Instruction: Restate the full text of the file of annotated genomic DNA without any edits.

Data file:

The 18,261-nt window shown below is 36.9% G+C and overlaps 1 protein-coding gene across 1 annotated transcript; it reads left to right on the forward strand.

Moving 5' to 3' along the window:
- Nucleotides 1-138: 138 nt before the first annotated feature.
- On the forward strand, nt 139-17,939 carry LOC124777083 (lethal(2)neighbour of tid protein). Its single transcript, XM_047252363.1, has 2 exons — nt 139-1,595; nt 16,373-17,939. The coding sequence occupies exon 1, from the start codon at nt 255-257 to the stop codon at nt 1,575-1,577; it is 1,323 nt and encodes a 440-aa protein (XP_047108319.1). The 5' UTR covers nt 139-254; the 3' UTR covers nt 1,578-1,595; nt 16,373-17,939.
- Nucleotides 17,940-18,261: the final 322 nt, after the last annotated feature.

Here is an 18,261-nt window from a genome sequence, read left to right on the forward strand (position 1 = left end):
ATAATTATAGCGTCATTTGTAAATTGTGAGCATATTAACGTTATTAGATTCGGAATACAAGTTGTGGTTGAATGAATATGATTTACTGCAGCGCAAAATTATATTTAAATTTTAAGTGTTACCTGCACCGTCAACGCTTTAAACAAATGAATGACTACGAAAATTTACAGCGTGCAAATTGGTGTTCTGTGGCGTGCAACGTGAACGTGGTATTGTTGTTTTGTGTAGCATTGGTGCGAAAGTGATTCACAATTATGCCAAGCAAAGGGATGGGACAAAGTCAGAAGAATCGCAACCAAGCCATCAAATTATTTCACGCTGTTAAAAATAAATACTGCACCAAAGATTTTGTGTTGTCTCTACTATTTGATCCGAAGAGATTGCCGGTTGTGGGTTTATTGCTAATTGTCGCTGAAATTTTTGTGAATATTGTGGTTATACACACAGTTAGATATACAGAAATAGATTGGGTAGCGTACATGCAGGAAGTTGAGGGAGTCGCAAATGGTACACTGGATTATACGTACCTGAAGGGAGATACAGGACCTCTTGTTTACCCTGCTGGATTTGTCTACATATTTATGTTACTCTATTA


The 18,261-nt window shown below is 36.9% G+C and overlaps 1 protein-coding gene across 1 annotated transcript; it reads left to right on the forward strand.

Moving 5' to 3' along the window:
- Nucleotides 1-138: 138 nt before the first annotated feature.
- On the forward strand, nt 139-17,939 carry LOC124777083 (lethal(2)neighbour of tid protein). Its single transcript, XM_047252363.1, has 2 exons — nt 139-1,595; nt 16,373-17,939. The coding sequence occupies exon 1, from the start codon at nt 255-257 to the stop codon at nt 1,575-1,577; it is 1,323 nt and encodes a 440-aa protein (XP_047108319.1). The 5' UTR covers nt 139-254; the 3' UTR covers nt 1,578-1,595; nt 16,373-17,939.
- Nucleotides 17,940-18,261: the final 322 nt, after the last annotated feature.

Here is an 18,261-nt window from a genome sequence, read left to right on the forward strand (position 1 = left end):
ATAATTATAGCGTCATTTGTAAATTGTGAGCATATTAACGTTATTAGATTCGGAATACAAGTTGTGGTTGAATGAATATGATTTACTGCAGCGCAAAATTATATTTAAATTTTAAGTGTTACCTGCACCGTCAACGCTTTAAACAAATGAATGACTACGAAAATTTACAGCGTGCAAATTGGTGTTCTGTGGCGTGCAACGTGAACGTGGTATTGTTGTTTTGTGTAGCATTGGTGCGAAAGTGATTCACAATTATGCCAAGCAAAGGGATGGGACAAAGTCAGAAGAATCGCAACCAAGCCATCAAATTATTTCACGCTGTTAAAAATAAATACTGCACCAAAGATTTTGTGTTGTCTCTACTATTTGATCCGAAGAGATTGCCGGTTGTGGGTTTATTGCTAATTGTCGCTGAAATTTTTGTGAATATTGTGGTTATACACACAGTTAGATATACAGAAATAGATTGGGTAGCGTACATGCAGGAAGTTGAGGGAGTCGCAAATGGTACACTGGATTATACGTACCTGAAGGGAGATACAGGACCTCTTGTTTACCCTGCTGGATTTGTCTACATATTTATGTTACTCTATTA